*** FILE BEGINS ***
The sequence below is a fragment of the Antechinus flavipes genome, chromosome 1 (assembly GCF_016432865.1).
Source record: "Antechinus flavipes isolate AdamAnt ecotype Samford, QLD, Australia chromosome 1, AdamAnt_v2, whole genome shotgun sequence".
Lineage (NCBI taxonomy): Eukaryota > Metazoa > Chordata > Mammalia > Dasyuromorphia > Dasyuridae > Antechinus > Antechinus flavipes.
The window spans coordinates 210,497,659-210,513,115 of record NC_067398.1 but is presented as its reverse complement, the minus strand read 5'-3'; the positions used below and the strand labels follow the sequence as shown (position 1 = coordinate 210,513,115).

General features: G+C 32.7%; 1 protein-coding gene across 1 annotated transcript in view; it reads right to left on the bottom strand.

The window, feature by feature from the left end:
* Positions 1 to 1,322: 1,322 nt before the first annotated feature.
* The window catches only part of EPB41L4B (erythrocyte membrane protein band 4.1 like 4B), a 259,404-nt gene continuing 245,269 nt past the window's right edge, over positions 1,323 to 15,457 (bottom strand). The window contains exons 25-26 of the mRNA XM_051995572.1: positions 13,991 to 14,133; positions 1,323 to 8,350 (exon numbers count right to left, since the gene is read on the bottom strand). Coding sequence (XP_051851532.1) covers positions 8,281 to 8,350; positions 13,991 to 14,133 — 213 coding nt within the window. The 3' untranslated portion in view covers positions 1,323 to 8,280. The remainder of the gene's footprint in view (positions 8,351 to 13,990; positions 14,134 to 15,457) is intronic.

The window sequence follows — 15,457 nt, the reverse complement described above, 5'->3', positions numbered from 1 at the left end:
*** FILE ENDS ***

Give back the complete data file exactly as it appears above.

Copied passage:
The sequence below is a fragment of the Antechinus flavipes genome, chromosome 1 (assembly GCF_016432865.1).
Source record: "Antechinus flavipes isolate AdamAnt ecotype Samford, QLD, Australia chromosome 1, AdamAnt_v2, whole genome shotgun sequence".
Lineage (NCBI taxonomy): Eukaryota > Metazoa > Chordata > Mammalia > Dasyuromorphia > Dasyuridae > Antechinus > Antechinus flavipes.
The window spans coordinates 210,497,659-210,513,115 of record NC_067398.1 but is presented as its reverse complement, the minus strand read 5'-3'; the positions used below and the strand labels follow the sequence as shown (position 1 = coordinate 210,513,115).

General features: G+C 32.7%; 1 protein-coding gene across 1 annotated transcript in view; it reads right to left on the bottom strand.

The window, feature by feature from the left end:
* Positions 1 to 1,322: 1,322 nt before the first annotated feature.
* The window catches only part of EPB41L4B (erythrocyte membrane protein band 4.1 like 4B), a 259,404-nt gene continuing 245,269 nt past the window's right edge, over positions 1,323 to 15,457 (bottom strand). The window contains exons 25-26 of the mRNA XM_051995572.1: positions 13,991 to 14,133; positions 1,323 to 8,350 (exon numbers count right to left, since the gene is read on the bottom strand). Coding sequence (XP_051851532.1) covers positions 8,281 to 8,350; positions 13,991 to 14,133 — 213 coding nt within the window. The 3' untranslated portion in view covers positions 1,323 to 8,280. The remainder of the gene's footprint in view (positions 8,351 to 13,990; positions 14,134 to 15,457) is intronic.

The window sequence follows — 15,457 nt, the reverse complement described above, 5'->3', positions numbered from 1 at the left end: